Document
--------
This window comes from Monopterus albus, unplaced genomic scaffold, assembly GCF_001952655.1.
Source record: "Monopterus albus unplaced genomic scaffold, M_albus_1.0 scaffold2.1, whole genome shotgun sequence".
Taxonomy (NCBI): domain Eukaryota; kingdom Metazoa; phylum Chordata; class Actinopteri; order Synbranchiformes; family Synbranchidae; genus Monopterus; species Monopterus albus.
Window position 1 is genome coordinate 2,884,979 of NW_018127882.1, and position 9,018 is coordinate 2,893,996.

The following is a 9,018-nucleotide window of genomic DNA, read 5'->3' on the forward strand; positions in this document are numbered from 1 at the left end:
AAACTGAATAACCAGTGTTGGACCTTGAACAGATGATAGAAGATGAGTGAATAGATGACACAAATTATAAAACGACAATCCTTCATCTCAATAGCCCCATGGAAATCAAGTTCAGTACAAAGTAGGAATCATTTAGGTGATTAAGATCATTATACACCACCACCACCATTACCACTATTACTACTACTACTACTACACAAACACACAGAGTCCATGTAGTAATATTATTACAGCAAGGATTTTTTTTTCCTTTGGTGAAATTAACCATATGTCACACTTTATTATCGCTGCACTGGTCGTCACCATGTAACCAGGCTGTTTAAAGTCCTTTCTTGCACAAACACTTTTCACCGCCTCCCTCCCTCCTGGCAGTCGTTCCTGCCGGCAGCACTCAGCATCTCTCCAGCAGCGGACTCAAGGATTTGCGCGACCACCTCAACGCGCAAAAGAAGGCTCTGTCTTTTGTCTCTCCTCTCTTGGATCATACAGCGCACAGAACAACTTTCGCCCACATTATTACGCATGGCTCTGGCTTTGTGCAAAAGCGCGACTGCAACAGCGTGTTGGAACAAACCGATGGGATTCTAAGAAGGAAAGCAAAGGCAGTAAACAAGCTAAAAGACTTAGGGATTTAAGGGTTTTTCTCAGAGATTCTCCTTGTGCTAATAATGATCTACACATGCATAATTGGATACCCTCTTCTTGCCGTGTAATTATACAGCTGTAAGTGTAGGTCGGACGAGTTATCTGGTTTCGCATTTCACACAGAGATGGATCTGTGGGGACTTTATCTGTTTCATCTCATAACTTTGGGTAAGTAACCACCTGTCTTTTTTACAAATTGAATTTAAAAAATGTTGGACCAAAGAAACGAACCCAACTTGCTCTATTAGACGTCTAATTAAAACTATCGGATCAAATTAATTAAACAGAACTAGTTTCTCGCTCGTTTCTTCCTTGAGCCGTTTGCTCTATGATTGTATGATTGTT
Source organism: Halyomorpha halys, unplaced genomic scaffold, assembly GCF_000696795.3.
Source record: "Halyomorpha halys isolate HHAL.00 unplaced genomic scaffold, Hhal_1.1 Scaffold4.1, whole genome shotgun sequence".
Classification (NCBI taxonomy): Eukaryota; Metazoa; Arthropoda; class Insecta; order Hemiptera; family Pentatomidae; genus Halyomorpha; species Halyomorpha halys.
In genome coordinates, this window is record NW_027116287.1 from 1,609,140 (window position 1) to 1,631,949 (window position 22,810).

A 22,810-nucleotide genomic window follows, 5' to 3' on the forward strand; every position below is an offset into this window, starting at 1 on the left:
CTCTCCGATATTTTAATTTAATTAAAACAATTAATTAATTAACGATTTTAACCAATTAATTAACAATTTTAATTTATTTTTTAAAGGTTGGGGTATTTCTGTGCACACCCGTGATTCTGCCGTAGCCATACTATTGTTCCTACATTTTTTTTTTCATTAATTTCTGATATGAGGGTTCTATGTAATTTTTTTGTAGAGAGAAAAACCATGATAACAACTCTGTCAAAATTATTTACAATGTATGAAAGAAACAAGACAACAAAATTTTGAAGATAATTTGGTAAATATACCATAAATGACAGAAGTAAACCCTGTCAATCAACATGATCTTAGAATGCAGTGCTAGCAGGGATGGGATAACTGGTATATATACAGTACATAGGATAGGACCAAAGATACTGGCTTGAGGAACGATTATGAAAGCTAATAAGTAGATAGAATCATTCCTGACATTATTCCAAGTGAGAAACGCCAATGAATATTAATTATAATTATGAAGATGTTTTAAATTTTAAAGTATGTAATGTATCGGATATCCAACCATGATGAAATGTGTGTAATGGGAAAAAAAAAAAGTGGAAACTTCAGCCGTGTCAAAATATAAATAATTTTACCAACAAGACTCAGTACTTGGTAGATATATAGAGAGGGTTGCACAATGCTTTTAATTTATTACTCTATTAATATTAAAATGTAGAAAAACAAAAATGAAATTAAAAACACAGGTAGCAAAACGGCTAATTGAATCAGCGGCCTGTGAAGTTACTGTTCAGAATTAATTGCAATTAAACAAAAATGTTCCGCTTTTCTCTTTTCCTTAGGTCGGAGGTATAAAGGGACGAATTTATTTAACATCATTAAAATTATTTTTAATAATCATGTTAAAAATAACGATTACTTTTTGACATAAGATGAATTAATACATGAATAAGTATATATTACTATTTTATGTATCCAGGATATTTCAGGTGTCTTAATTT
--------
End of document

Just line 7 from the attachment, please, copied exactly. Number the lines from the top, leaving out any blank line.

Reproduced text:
Source organism: Halyomorpha halys, unplaced genomic scaffold, assembly GCF_000696795.3.